I was standing in my new living room with my hair pulled up in a headscarf and strokes of paint marking my arms looking at blobs of paint options on the wall. Somehow I managed to miss my tank top and jeans. Feeling both messy and put together and having looked at the paint colors long enough to be on the verge of a dramatic outburst, I felt like I’d been transported to the “Mary Tyler Moore Show.” I was certain I had a tired and flabbergasted look on my face from spending the last hour staring at paints called things like Venetian Yellow and Adrift: Timeless Blue. Granted, I was in a house, not an apartment and I had a husband who would come home from work soon, so maybe I felt more like the Mary Tyler Moore of “The Dick Van Dyke Show.” Either way, I felt thrown back in time and thoroughly aware of my new status as a homeowner and housewife.
We had moved to the suburbs of St. Louis for Tom’s new job. Since I didn’t find work before we moved, I decided to take some time off and get the new house in order. We’d only been married for about a month and I still hadn’t unboxed various wedding gifts. We had spent a week and a half in my old two room apartment in Kansas City after our honeymoon, and since we knew we’d be moving, it seemed pointless to open up that which wasn’t absolutely necessary. It would only get repacked.
Honestly, as I stood staring at the paint samples, I had the strangest feeling that the decision didn’t really matter. Who was to say I would ever find work here? What if we ended up moving again once I was tired of being cooped up in the house? What if Tom didn’t even like this new job? And we wanted kids eventually, right? Would we really want to be hours away from our parents?
I was startled out of my thoughts by a knock. Confused, I walked over to the front door. Tom didn’t have a key yet, but I could’ve sworn I left it unlocked.
The person smiling at me through the glass was definitely not my husband. It was a woman, for one thing, and she looked old enough to be my mother. I cracked the door open and said, “Can I help you?”
“Hello, dear,” she said, once again making me ask myself if I really had been transported back to a 1960s sitcom. Was this woman going to be the Gladys Kravitz to my Samantha Stephens?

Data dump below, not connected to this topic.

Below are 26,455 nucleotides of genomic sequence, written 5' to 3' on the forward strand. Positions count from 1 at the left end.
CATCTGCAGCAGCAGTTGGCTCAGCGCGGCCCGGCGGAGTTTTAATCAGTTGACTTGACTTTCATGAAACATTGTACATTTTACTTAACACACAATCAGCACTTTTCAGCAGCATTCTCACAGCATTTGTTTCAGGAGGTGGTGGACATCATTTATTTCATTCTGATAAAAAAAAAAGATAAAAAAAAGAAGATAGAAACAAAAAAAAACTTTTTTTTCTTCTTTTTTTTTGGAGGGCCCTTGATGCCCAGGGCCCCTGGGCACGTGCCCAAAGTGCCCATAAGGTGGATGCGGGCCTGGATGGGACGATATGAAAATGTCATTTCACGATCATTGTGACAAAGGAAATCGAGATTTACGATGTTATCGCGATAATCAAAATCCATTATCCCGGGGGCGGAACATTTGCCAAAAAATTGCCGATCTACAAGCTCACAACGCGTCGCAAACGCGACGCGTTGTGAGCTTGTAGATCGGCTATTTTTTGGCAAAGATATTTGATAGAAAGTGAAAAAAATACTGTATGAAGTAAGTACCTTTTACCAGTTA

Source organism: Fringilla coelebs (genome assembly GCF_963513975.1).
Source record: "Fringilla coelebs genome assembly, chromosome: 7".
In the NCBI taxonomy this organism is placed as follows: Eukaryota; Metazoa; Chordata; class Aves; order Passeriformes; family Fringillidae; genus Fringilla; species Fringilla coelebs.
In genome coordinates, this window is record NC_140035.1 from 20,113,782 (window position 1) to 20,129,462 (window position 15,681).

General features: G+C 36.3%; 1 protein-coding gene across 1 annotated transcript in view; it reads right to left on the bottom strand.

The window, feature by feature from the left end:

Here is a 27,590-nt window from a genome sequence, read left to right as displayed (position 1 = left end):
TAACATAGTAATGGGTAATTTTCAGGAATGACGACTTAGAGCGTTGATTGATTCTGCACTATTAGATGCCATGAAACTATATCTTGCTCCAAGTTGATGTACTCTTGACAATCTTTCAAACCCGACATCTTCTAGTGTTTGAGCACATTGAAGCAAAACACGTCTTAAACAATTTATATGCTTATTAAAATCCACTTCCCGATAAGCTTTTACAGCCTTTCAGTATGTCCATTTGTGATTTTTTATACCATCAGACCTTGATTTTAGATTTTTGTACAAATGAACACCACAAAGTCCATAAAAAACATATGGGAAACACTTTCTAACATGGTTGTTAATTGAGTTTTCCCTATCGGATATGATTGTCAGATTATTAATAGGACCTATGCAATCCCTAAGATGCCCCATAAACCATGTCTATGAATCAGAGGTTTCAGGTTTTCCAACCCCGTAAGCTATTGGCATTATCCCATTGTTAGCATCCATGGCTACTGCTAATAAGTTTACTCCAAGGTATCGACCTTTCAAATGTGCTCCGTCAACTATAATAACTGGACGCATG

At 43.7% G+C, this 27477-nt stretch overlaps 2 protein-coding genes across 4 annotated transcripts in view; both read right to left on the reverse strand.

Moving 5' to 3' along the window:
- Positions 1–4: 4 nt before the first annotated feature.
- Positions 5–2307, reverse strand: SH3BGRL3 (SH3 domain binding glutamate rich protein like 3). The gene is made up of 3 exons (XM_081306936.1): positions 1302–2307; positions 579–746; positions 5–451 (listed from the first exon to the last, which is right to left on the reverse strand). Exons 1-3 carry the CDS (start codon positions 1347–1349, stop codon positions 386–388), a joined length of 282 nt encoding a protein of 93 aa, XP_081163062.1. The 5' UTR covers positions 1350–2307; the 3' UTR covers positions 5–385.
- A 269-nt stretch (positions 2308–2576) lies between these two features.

“Hello,” I said without opening the door further.
“Oh, silly me. I suppose I should introduce myself. I’m Betsy. I live right up the street. I saw the moving trucks and I wanted to give you a few days, but I just can’t resist the chance to give a housewarming gift. Those are some of the best gifts there are, you know.”
Stunned, I managed to tell her my name was Elizabeth. She laughed, informed me that was what Betsy was short for, and said we must be destined to be chums. Not friends — she really used the word chums.
“Anywho, this is for you,” she added and held out a wicker basket.
“Thank you, ma’am,” I said, taking it from her. There was a loaf of bread, a candle, a throw blanket. Even a bottle of wine.
She must have seen it catch my gaze because she said, “I hope it wasn’t presumptuous of me to assume you two drink. It is two, right? I didn’t think I saw any youngins or playthings.”
I nodded. “Just two. And yes, we drink. Thank you.”
Her smile stretched from ear to ear. “Oh, good. And don’t worry, dear. Children come quick once you’ve got the space to make ’em.” She winked and I had visions of weekly check-ins with this woman asking if I was pregnant yet and suggesting home remedies.
“Well,” I said, deciding it was time to nip this in the bud. “I do really appreciate the gift. It was very nice to meet you.”
“You’re welcome, dear. And don’t miss out on the best part.” To my shock, she reached out and dug through the basket, pulling out a small packet of sunflower seeds.
I felt a blush rush to my cheeks. “I’m afraid I’m not much of a gardener.”
She shook her head slightly. “Nonsense, dear. Women are hardwired to know how to make things grow. Why do you think we’re the ones that incubate the youngins? Besides, a garden is about more than success. In the end, it doesn’t really matter if your garden grows. It’s not the Old West, we have supermarkets. I’m not one of them off-the-grid hippies. But planting a garden shows faith in the future. Planting a garden shows you intend to be there to at least try to take care of it, that you want to be there to reap whatever the sowing gives ya. And that’s something we all need when we’re trying to put down roots in a new place.”
I opened my mouth, but I didn’t know what to say. It was as if she knew what I had been thinking. Maybe I had been on track with the “Bewitched” references, but this woman was no Gladys Kravitz. If anyone had magical abilities, it was Betsy, not me.
Finally, I just said, “I’ll try my best, ma’am.”
She nodded warmly. “I know you will, dear. Well, I’ll let you get back to it. Those walls won’t paint themselves.”
She was far down the sidewalk before I remembered that one didn’t have to be a witch to notice the paint on my arms. When I couldn’t see her anymore, I closed the door and went back to my paint samples. I had picked these colors because they were trendy, but suddenly I found myself drawn back to my collection of swatches. I had always wanted to paint my living room lavender. I’d always promised myself that when I finally owned my own house, I would do it. I’d even gotten Tom to agree to it back when we were engaged. And why wait? We owned this house. No matter how long we ended up here, it was worth making it a home.
And as my great-grandmother always used to say, it isn’t a home if there isn’t a garden out back doing its best to grow.